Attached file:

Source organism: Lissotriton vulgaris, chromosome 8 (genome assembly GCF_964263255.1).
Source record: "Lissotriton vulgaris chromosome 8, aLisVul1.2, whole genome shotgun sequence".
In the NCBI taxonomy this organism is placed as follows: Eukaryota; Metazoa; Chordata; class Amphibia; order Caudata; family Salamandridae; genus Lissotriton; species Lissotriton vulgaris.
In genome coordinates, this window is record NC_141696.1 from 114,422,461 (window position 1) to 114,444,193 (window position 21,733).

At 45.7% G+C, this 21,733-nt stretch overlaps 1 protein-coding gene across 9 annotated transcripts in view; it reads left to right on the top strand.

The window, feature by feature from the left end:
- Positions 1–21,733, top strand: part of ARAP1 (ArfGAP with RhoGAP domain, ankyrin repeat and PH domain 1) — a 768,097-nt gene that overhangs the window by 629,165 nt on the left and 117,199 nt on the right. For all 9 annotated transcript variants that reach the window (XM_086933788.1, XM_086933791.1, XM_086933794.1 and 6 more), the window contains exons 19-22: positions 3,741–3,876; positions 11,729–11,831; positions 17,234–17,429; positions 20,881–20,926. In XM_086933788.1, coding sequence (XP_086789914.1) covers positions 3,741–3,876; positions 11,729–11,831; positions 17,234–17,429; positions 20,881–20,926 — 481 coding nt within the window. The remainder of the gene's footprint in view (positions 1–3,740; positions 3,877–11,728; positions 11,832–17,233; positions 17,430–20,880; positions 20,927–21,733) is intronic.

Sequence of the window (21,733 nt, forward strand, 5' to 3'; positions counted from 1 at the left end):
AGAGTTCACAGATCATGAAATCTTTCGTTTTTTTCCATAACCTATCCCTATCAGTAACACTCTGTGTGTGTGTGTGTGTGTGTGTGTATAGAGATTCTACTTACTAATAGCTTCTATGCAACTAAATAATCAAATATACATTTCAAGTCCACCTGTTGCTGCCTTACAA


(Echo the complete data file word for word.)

Source organism: Lissotriton vulgaris, chromosome 8 (genome assembly GCF_964263255.1).
Source record: "Lissotriton vulgaris chromosome 8, aLisVul1.2, whole genome shotgun sequence".
In the NCBI taxonomy this organism is placed as follows: Eukaryota; Metazoa; Chordata; class Amphibia; order Caudata; family Salamandridae; genus Lissotriton; species Lissotriton vulgaris.
In genome coordinates, this window is record NC_141696.1 from 114,422,461 (window position 1) to 114,444,193 (window position 21,733).

At 45.7% G+C, this 21,733-nt stretch overlaps 1 protein-coding gene across 9 annotated transcripts in view; it reads left to right on the top strand.

The window, feature by feature from the left end:
- Positions 1–21,733, top strand: part of ARAP1 (ArfGAP with RhoGAP domain, ankyrin repeat and PH domain 1) — a 768,097-nt gene that overhangs the window by 629,165 nt on the left and 117,199 nt on the right. For all 9 annotated transcript variants that reach the window (XM_086933788.1, XM_086933791.1, XM_086933794.1 and 6 more), the window contains exons 19-22: positions 3,741–3,876; positions 11,729–11,831; positions 17,234–17,429; positions 20,881–20,926. In XM_086933788.1, coding sequence (XP_086789914.1) covers positions 3,741–3,876; positions 11,729–11,831; positions 17,234–17,429; positions 20,881–20,926 — 481 coding nt within the window. The remainder of the gene's footprint in view (positions 1–3,740; positions 3,877–11,728; positions 11,832–17,233; positions 17,430–20,880; positions 20,927–21,733) is intronic.

Sequence of the window (21,733 nt, forward strand, 5' to 3'; positions counted from 1 at the left end):
AGAGTTCACAGATCATGAAATCTTTCGTTTTTTTCCATAACCTATCCCTATCAGTAACACTCTGTGTGTGTGTGTGTGTGTGTGTGTATAGAGATTCTACTTACTAATAGCTTCTATGCAACTAAATAATCAAATATACATTTCAAGTCCACCTGTTGCTGCCTTACAA